• Nice Job Breaking It, Hero: Lois Lane's exposure of his identity is causing a lot of trouble, not only for Superman, but also for those who knew him personally. This ends up bleeding into the upcoming Superman: Lois and Clark series, as this also affects the pre-Flashpoint Superman and Lois Lane.
    • Superman tries to talk down Ukur realizing his actions when he was powered harmed Ukur's world, only for Batman to stab the villain in the back, causing him to run off and declare war on the surface world.
  • No Ending: Because Truth was only a way to establish Superman's new status quo, the arcs end without an actual resolution. The stories in the four books end with Superman foiling the villain's plot but the villain escapes to fight another day.
  • Nothing Is the Same Anymore: This story arc ends the status quo featured in the past five years in the Superman stories. This is exemplified when Superman meets up with Dick Grayson, who is already going through his own Status Quo-altering events in his own title, and discusses what's gone on with their lives and Bruce Wayne's.
  • Premiseville: To show support towards the Man of Steel, a neighborhood in Metropolis went and changed their name to "Kentville".
  • Police Brutality: Binghamton orders his SWAT team to beat Superman senseless and to use tear gas on the Kentville residents when they're making a non-violent protest. Some of the cops disagree with Binghamton's actions and attempt to keep peace, but they are attacked by their fellow officers, appalling Superman.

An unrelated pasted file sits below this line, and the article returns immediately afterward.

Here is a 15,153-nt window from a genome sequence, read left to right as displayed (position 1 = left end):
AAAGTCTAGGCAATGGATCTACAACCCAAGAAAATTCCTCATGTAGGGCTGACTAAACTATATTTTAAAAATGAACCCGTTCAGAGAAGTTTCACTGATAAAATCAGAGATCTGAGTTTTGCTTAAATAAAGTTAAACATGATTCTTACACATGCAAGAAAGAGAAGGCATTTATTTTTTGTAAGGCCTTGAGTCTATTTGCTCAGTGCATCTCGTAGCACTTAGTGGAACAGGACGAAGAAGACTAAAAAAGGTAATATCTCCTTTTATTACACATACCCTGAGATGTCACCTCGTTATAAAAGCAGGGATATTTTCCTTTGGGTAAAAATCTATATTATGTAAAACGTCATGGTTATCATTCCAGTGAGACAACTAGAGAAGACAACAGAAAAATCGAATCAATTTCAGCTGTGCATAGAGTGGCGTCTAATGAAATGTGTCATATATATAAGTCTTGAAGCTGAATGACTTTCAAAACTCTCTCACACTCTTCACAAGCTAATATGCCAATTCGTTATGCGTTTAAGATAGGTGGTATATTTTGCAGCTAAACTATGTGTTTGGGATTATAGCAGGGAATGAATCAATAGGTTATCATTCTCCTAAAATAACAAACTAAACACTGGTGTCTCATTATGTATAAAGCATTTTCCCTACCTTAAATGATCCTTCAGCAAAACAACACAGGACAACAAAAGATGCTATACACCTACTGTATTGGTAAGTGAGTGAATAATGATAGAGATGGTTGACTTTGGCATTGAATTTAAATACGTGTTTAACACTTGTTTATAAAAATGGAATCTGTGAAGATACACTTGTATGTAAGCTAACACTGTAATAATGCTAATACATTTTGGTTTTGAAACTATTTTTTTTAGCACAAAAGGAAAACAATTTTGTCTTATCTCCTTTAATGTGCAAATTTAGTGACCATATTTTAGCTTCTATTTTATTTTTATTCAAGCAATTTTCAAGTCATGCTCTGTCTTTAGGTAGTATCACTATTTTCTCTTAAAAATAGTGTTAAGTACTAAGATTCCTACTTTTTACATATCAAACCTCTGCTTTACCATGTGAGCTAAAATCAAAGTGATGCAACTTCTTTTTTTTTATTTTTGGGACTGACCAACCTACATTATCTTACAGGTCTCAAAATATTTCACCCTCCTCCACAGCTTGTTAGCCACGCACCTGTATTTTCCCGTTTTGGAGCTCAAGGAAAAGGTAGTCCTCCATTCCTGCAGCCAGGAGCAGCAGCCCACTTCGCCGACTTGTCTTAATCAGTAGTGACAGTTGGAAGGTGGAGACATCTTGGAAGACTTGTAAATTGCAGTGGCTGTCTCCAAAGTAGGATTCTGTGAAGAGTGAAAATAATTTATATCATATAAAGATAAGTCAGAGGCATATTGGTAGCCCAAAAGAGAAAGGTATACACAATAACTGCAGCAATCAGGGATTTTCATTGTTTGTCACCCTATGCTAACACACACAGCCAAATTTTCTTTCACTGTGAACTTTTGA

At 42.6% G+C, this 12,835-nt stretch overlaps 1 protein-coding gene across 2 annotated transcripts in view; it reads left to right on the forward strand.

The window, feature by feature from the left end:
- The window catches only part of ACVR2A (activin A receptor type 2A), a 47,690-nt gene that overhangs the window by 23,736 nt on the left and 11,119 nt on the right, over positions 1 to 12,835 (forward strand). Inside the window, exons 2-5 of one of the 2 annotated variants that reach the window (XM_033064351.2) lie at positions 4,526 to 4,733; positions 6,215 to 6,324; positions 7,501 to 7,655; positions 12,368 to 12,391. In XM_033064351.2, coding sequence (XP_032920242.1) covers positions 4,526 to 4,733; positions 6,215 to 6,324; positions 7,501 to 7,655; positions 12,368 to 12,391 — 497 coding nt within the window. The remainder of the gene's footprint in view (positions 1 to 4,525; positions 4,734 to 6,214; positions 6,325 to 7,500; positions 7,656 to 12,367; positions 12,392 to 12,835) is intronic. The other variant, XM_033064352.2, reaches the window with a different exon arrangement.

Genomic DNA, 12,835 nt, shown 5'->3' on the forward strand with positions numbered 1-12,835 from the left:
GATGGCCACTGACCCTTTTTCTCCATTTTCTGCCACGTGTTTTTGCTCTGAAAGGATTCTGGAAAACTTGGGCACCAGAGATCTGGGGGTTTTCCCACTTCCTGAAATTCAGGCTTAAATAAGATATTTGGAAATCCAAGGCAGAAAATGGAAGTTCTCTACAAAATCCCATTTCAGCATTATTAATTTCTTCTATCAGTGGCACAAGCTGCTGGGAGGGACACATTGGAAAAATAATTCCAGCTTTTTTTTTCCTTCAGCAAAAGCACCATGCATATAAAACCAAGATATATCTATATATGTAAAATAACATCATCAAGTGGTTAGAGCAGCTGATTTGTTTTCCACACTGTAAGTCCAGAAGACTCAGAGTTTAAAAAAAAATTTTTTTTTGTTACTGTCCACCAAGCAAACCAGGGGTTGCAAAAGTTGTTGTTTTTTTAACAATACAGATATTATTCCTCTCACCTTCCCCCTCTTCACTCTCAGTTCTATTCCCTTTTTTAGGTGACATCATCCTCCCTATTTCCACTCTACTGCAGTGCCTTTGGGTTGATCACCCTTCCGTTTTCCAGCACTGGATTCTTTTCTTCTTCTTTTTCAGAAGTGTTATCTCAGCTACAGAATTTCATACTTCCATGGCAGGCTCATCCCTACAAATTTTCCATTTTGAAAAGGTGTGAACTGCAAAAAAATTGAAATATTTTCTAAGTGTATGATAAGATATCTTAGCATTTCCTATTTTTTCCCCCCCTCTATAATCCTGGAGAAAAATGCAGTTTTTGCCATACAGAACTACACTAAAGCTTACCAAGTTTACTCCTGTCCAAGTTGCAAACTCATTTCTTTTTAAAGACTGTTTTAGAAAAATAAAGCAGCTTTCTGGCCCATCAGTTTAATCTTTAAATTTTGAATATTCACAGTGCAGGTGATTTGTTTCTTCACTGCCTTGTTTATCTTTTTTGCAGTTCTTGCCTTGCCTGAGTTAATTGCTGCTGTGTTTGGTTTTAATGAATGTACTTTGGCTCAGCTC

• Reasonable Authority Figure: President Barack Obama. He expresses sympathy for Superman and agrees to release his friends.
  • Significant Wardrobe Shift: Superman's New 52 suit is changed to a T-shirt and a pair of jeans, which goes to show his transition from idealistic superhero to dour vagrant.
  • Took a Level in Jerkass: Perry White, normally a Benevolent Boss and Reasonable Authority Figure, who is usually characterized as having great admiration for both Superman and Clark Kent, and even implied to be a Secret Secret-Keeper because he just respects Clark/Superman that much, behaves more like J.Jonah Jameson when Clark's identity is outed. To be fair to Perry, this is right after he was injured when the Planet staff were taken hostage to draw out Clark.
  • Undying Loyalty: As usual, Jimmy Olsen towards Superman. Backing him up is a whole Metropolis neighborhood that expresses their support for the Man of Steel.